Being in space can have weird and sometimes harmful effects on the human body, and we'll have to work through those issues if we're to make it out to Mars and beyond, and stay healthy.
But it looks like we have finally found one feature of the human body that's untroubled by microgravity - and it's a part of our all-important immune system.
Based on a study of blood samples from International Space Station (ISS) crew members, a few months in space don't affect B-cell immunity - the number of white blood cells in our bodies ready to fight off infection by producing antibodies.
This is great news, because it means we should stay well protected against bacteria and viruses out in space. It also suggests vaccinations should be effective in space too, though there are still plenty of unknown variables to consider.
"Long-duration orbital spaceflights are associated with increased levels of psychological stress, acute and chronic exposure to space radiation and microgravity-induced changes, all of which are known to detrimentally impact the immune system," says one of the team, Guillaume Spielmann, from Louisiana State University (LSU).
Of course, the immune system can take a battering here on Earth as well: when we don't eat healthily enough, for example, or don't get enough sleep, that can make us more vulnerable to a bout of sickness.
And previous research had suggested our immune systems can get confused out in space, with some immune cells becoming less active and some becoming more active. Before we set off on extended journeys through the cosmos, we need to know more about the potential risks, and this latest study should help.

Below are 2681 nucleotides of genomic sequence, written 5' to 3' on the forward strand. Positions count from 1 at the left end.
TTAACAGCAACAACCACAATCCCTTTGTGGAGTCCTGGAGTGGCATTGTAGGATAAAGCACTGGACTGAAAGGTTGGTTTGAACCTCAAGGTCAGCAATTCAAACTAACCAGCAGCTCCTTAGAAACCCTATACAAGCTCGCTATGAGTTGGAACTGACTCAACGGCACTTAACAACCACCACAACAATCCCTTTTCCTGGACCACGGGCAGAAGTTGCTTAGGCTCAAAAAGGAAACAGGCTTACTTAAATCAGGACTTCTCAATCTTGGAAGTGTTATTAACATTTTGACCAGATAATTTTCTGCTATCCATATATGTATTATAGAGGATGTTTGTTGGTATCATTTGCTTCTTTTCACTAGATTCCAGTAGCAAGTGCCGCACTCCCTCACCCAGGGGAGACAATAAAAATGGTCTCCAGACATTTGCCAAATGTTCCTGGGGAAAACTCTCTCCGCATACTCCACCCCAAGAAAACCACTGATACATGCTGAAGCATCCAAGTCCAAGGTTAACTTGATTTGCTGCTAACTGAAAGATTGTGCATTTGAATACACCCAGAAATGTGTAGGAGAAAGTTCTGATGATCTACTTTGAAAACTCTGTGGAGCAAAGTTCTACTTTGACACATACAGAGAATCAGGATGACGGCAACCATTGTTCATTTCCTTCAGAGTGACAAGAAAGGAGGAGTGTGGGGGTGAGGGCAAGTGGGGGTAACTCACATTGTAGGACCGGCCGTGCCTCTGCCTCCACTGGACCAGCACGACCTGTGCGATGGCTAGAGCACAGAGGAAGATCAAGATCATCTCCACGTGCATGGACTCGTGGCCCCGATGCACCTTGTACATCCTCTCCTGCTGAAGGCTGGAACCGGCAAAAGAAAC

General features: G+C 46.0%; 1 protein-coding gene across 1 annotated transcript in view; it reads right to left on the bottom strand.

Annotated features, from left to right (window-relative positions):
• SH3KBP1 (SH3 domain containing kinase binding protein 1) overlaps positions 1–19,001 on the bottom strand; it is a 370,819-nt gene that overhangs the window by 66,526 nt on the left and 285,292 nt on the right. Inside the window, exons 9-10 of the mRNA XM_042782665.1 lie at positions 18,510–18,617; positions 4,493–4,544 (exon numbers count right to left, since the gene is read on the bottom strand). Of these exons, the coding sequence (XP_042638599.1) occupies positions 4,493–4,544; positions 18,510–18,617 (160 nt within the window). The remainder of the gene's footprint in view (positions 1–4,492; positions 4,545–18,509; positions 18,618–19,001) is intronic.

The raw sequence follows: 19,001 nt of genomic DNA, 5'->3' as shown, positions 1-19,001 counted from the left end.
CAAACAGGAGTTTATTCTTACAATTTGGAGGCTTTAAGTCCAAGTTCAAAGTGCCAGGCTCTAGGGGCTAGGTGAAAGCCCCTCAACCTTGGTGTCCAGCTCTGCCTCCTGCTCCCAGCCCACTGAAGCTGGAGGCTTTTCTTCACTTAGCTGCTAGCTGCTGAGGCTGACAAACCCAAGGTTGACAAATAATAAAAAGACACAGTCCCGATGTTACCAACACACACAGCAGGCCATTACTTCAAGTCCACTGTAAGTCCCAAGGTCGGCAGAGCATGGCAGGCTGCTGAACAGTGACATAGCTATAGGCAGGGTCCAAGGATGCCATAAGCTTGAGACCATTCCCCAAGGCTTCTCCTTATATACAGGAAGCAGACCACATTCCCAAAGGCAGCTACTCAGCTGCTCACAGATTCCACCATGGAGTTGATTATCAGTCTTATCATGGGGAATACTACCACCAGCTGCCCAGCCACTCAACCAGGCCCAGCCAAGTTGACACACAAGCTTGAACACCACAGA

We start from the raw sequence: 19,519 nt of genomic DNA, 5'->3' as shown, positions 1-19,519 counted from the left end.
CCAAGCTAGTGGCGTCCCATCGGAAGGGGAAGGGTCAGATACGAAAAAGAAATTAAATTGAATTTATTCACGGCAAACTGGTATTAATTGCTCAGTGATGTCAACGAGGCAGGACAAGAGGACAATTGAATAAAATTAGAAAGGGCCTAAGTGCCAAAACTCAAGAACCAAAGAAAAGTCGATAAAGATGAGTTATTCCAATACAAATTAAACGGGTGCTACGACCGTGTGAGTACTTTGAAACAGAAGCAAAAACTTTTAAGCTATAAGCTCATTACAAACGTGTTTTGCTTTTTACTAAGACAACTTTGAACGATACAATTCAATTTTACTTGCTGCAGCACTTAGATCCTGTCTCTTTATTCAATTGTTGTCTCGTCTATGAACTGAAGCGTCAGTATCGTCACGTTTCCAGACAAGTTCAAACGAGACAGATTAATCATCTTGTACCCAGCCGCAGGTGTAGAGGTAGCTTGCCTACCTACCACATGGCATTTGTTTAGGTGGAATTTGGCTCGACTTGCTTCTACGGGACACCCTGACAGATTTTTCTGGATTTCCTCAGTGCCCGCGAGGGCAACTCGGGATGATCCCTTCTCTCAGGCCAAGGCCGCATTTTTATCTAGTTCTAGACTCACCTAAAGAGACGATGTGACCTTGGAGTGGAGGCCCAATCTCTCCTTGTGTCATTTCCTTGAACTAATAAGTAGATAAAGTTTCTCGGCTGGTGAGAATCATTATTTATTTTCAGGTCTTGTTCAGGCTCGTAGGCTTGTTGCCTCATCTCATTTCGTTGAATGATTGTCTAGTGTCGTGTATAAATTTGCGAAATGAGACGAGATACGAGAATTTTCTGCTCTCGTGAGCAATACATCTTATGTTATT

One of the strengths of the new research is its extended duration. The study looked at 23 astronauts over six months – before, during, and after they were on board the ISS.
"This is the first study to comprehensively show that long-duration spaceflight in human astronauts has limited effect on B-cell frequency and antibody production," says one of the researchers, John Campbell from the University of Bath in the UK.
While the researchers say further studies are needed to look at longer trips outside of Earth's atmosphere, it's a promising finding if we want to start to explore the Universe.
Face-hugging aliens might still pose a problem, but at least when it comes to bacteria and viruses, we could be able to fight them off just as well as we do on Earth.
There's now a growing amount of research into long-term spaceflight and human health. Studies have shown the human body loses bone density in space, while the risk of cancer increases (thanks to the Sun's radiation), and more fluid flows up to the head (one of the effects of microgravity).
Three of the crucial parts of a healthy lifestyle – exercise, sleep, and diet – are a lot harder to control and keep on top of when you're out in space. There's nowhere to go for a weekly 5K run, for example.
The more we know about the immune system in space, the better we can protect it. Extra medications or nutritional supplements have been suggested as ways of guarding astronauts against illness – but now we know a bit more about the body's natural defences out in space too.
The research has been published in the Journal of of Applied Physiology.